Climate Change, Migration and Security: Best-Practice Policy and Operational Options for Mexico
Migration in Mexico, whether international or domestic, is not a new issue. Yet little research exists on the impact changes in climate are likely to have on these flows of people. Models predict that temperatures are likely to rise, precipitation is likely to decrease, accompanied by more extreme weather events.
Download the report here (PDF).
Este documento está disponible en español (PDF).
The decision of an individual to migrate is a complex one, a result of many different factors. But the effects of climate-induced migration may be significant, as institutions and infrastructure come under increasing strain from new arrivals.
This Whitehall Report assesses the impact these environmental changes could have on migration in Mexico. Using high-resolution atmospheric and demographic data, it develops a comprehensive econometric model to determine the likely outcomes of climate-induced migration in Mexico. In light of these quantitative observations, this report also investigates implications for resource security, based on a range of qualitative research including interviews with academics, policy-makers and civil society. The report then turns to the Mexican response between 2006 and 2012, considering what successes have been achieved, but also where improvements in policy could be made.
The recommendations presented in this report will be of use for practitioners and scholars – of all regions – facing the challenge of managing and measuring climate-induced migration.
About the Authors
Elizabeth Deheza is a Research Fellow on the Climate Change and Security Programme at the Royal United Services Institute. She took an honours degree in International Relations from San Francisco State University before undertaking postgraduate study at the Diplomatic Academy of Vienna and completing the MALD programme at the Fletcher School of Law and Diplomacy. Prior to joining RUSI, Elizabeth worked in Kuala Lumpur where she researched Malaysia’s foreign policy for the Institute of Diplomacy and Foreign Relations.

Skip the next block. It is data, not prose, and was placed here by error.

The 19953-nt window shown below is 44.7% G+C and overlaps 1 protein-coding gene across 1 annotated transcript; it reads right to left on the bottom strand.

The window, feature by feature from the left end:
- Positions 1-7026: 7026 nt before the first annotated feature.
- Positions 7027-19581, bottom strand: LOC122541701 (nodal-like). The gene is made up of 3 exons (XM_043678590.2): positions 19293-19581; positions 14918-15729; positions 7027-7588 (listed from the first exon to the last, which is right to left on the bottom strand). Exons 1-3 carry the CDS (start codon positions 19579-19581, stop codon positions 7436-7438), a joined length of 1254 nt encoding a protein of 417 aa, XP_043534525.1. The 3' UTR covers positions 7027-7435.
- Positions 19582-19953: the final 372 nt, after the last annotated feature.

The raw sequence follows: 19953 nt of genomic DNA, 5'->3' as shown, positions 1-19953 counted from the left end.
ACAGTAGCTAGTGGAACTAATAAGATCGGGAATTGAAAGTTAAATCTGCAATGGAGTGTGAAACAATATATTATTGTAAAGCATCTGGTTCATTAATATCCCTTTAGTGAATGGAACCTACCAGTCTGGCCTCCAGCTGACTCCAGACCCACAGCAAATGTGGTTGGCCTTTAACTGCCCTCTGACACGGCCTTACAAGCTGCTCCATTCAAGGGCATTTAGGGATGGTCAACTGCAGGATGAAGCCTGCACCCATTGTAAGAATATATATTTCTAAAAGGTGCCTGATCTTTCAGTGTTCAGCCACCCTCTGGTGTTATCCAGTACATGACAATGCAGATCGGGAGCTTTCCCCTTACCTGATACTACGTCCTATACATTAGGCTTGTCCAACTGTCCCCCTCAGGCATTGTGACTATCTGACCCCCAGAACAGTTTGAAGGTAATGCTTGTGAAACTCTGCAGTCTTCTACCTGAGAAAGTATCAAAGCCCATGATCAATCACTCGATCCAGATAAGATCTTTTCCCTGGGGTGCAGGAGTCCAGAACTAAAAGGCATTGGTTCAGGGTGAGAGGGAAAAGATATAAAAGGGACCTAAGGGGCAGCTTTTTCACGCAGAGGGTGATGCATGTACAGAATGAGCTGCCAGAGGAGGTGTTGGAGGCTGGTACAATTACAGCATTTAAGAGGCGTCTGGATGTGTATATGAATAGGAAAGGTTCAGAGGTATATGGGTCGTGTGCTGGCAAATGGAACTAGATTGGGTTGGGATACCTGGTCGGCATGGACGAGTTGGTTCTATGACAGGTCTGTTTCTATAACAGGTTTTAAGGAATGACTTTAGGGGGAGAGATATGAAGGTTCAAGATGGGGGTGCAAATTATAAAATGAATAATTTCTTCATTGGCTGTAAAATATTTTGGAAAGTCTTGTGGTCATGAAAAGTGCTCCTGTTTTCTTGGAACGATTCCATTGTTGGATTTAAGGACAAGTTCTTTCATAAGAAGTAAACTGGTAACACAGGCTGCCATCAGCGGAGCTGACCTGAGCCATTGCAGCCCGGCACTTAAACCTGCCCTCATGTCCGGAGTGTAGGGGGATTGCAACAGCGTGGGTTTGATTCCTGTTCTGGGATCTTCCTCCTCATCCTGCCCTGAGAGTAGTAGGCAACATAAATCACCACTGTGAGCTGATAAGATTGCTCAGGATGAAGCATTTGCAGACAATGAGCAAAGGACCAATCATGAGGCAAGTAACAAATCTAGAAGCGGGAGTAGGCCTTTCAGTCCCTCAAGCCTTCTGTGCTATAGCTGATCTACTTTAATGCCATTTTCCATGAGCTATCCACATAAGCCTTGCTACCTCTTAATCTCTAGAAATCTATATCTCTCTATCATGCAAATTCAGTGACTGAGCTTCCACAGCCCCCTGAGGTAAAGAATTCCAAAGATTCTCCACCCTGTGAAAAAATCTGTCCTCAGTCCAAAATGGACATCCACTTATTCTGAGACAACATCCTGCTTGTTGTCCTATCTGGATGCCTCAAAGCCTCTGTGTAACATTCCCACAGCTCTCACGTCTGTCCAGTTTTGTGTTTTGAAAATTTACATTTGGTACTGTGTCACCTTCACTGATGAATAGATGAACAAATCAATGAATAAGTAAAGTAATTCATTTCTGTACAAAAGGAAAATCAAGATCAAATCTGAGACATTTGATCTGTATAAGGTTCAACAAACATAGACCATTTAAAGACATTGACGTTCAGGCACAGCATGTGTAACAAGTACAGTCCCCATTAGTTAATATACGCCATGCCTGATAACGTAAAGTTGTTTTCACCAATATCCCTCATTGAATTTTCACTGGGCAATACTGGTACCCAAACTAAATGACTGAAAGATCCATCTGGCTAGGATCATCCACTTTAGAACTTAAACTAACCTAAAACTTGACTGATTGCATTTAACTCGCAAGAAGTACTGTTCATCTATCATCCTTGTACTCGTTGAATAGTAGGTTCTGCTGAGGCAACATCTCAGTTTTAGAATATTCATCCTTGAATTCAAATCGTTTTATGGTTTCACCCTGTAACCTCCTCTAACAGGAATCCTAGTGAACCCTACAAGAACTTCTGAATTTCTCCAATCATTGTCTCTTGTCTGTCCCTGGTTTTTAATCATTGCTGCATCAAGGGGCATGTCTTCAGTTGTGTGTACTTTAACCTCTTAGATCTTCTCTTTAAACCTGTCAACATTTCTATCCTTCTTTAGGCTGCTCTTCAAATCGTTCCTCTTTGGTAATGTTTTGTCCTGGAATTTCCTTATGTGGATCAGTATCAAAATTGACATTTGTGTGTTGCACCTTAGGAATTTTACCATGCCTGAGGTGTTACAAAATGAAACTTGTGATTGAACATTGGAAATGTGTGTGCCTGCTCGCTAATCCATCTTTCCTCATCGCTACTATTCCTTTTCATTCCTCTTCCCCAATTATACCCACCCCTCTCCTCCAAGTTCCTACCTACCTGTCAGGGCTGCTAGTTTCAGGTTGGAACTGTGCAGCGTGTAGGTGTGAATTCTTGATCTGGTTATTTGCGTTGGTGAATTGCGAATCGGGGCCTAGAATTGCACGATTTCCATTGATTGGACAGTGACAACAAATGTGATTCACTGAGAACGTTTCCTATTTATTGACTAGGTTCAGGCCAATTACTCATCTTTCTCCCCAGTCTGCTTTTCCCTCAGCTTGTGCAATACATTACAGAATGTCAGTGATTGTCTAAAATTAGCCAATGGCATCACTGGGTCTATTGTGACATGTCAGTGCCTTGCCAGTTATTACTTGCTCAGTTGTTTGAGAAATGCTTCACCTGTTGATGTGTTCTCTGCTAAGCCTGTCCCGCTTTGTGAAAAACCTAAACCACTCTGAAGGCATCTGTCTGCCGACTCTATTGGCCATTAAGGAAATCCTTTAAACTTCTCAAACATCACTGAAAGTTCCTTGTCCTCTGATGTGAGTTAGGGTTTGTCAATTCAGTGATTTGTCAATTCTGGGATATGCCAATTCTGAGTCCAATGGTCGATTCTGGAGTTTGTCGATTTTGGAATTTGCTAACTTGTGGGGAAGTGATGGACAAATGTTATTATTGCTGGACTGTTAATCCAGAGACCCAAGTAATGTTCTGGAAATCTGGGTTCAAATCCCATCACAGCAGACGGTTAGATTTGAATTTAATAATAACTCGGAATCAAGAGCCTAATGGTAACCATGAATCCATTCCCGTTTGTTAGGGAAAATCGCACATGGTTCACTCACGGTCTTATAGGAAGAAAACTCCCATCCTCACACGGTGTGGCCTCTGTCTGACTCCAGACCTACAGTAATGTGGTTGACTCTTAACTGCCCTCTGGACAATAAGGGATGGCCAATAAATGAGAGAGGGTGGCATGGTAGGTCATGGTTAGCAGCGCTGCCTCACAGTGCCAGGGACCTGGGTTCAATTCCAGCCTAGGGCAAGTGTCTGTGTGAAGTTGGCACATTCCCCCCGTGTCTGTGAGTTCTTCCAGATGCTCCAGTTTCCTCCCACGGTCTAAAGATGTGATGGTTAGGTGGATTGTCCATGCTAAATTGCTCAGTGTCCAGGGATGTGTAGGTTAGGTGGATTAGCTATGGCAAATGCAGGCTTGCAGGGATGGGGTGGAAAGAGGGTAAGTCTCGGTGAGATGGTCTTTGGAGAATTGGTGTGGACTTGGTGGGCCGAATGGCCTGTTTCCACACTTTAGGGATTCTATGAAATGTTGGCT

Dr Mora holds a PhD in Economics from the College of Mexico. He is currently professor and researcher at the Institute of Technology and Superior Studies of Monterrey in Mexico City Campus (ITESM-CCM) and member of the National System of Researchers. Dr Mora also participates as a researcher for the Programme of the Studies of Economic Change and Sustainability of Mexican Agro Mexicano (PRECESAM) of El Colegio de Mexico and the University of California at Davis. He has various national and international publications, and he has been a consultant to various agencies of the Mexican government, the UN, the World Bank and the Inter-American Development Bank. His main areas of interest are economic development, international migration, climate change, poverty, inequality and food security in the rural sector.